If I Ran the Zoo

by Dr. Seuss

Dr. Seuss's If I Ran the Zoo

Children's book review by Steve Barancik

Ages 4-8

Gerald McGrew seems a little jaded for a kid no taller than a zookeeper's knee.

Lions? He's seen 'em. Tigers? Old hat.

These yawn-inducing animals are just taking up valuable space. You see...

If you want to catch beasts you don't see every day,
You have to go places quite out-of-the-way.
You have to go places no others can get to.
You have to get cold and you have to get wet, too.

Gerald knows where to find ten-footed lions. Not just that, but he has the ambition and ingenuity to catch Thwerlls and Chuggs, and "the Russian Palooski, whose headski is redski and belly is blueski."

Seuss is the master of imaginary places and imaginary beasts, so you can certainly see where If I Ran the Zoo - with young Gerald boasting of all the fantastical lands he'll travel to in pursuit of the most fantastical animals - provides the good Dr. with an opportunity to cut loose.

I'll bag a big bug
Who is very surprising,
A feller who has
A propeller for rising
And zooming around
Making cross-country hops,
From Texas to Boston
With only two stops.
Now THAT sort of thing
For a bug is just tops.

Sounding a heck of a lot like Morris McGurk, who came along six years later to impose his own vision in Seuss's If I Ran the Circus (reviewed on this site), Gerald is a can-do kid with imagination to match his ambition. Not only does he tell us of the far off lands and animals he captures, he also details the specialized devices he'll fashion to catch them.

imaged cropped, color swapped

But here's the thing...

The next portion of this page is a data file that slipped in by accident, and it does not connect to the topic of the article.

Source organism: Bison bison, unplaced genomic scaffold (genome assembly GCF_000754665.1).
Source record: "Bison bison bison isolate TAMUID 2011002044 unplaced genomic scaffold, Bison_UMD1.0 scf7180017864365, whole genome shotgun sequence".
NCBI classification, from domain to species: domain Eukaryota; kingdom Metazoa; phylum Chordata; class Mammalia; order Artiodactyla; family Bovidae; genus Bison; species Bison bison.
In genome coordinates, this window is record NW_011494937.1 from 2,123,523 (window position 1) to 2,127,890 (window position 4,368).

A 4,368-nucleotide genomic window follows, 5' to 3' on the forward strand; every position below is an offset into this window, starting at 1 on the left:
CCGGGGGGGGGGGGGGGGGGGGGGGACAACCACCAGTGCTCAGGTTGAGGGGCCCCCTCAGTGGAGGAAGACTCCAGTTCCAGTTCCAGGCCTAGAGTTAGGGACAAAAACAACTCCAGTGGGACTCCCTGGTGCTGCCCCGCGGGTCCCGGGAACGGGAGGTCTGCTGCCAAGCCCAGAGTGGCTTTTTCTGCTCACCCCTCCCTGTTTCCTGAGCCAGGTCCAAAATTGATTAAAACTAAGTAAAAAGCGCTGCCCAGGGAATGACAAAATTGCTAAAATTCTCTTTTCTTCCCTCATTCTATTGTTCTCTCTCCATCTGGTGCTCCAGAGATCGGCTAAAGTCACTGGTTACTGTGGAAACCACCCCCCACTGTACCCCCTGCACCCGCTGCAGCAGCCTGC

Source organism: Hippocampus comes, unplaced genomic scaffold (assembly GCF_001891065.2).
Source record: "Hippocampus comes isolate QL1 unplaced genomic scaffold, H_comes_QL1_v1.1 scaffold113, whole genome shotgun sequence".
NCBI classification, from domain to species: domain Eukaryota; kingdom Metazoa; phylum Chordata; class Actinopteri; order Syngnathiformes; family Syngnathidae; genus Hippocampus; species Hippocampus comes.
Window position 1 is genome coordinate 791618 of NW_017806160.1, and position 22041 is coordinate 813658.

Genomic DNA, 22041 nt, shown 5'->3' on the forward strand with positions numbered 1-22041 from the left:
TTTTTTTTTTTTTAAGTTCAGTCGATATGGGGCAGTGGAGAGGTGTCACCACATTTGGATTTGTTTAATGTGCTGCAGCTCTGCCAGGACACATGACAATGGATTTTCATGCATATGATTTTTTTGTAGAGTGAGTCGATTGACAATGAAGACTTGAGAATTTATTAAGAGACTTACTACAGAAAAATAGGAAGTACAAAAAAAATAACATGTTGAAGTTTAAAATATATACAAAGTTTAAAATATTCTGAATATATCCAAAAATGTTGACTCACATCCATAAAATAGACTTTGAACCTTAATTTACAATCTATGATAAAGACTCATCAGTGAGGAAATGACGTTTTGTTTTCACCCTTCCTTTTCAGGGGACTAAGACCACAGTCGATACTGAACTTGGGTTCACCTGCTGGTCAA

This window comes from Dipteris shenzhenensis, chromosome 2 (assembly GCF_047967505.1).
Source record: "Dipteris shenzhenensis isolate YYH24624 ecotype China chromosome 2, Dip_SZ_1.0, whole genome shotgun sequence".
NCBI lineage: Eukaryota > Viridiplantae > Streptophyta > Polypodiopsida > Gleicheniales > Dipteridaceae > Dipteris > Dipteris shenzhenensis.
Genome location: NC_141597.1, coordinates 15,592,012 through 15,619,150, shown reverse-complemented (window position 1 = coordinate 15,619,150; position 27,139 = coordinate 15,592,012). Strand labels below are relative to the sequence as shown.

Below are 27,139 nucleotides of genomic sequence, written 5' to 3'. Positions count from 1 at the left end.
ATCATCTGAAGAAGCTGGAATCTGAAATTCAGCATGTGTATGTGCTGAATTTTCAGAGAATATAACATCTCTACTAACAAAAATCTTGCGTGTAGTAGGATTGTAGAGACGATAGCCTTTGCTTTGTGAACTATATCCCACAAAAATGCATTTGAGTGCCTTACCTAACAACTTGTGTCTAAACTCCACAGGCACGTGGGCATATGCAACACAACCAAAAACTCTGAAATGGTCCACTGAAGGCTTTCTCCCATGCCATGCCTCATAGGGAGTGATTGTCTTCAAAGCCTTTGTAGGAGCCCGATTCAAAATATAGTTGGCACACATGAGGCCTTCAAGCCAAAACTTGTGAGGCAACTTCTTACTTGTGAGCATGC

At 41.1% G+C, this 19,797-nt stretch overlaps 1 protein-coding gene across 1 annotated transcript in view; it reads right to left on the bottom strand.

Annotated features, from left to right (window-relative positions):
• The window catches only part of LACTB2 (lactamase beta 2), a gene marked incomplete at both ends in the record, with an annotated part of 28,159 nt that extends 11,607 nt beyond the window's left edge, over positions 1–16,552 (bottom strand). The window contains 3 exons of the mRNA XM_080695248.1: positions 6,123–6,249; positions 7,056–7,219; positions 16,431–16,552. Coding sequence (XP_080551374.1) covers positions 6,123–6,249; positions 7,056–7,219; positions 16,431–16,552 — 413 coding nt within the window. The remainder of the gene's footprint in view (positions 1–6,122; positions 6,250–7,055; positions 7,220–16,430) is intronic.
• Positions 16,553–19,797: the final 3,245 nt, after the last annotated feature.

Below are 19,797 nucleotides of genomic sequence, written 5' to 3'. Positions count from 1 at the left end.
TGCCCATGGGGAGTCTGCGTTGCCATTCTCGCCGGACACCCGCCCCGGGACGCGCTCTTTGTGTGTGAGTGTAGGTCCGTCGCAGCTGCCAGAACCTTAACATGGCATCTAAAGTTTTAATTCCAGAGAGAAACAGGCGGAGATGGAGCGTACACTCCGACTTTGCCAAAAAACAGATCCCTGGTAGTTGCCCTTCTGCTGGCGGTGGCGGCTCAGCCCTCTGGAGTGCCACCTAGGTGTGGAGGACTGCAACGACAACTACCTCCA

The book kept making me a bit uncomfortable. Some Seuss shows its age, some doesn't. Evolving standards of decency make this one feel a little dated. (It won a Caldecott Honor in 1951.) And I'm not talking about the notion of a zoo.

(I know the arguments against. I know the arguments for.)

Morris describes the inhabitants of Zomba-ma-Tant, who "wear their eyes at a slant." He shows us the inhabitants of an African island, who look distressingly like old racially exaggerated figurines.

Once I started noticing such things, it tainted the whole book for me. The all-white crowd at McGrew's Zoo no longer looked so innocent. To check my perceptions, I googled If I Ran the Zoo along with the word racist and came back with over 50,000 hits, so clearly I'm not alone.

Were it up to me, readers would steer clear of If I Ran the Zoo in favor of If I Ran the Circus. (Even the cover looks sweeter.) Less baggage, just as much revelling in the joy of imagination.

Complete Dr. Seuss book roster.

Read more of Steve's reviews.

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